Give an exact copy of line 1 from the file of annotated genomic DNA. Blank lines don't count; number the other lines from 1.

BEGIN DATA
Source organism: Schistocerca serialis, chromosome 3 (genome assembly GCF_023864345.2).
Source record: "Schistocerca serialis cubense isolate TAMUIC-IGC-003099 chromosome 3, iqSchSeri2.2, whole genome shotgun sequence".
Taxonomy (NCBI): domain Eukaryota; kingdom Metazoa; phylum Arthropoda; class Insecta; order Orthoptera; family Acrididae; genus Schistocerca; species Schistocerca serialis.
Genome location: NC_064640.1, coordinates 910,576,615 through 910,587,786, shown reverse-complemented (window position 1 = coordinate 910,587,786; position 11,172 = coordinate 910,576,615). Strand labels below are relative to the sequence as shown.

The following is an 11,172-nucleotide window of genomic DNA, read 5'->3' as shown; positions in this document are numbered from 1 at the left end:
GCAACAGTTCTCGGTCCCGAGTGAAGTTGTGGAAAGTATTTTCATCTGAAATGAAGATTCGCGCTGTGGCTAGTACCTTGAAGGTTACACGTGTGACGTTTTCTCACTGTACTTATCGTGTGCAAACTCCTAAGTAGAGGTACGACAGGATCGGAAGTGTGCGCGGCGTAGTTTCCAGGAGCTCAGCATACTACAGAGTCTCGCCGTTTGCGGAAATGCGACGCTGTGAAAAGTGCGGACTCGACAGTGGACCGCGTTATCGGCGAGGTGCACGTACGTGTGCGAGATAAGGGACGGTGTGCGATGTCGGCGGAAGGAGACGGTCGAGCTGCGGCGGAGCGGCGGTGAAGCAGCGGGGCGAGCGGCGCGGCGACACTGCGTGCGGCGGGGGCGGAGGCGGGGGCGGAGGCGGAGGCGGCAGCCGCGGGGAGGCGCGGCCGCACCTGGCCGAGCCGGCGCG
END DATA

Source organism: Schistocerca serialis, chromosome 3 (genome assembly GCF_023864345.2).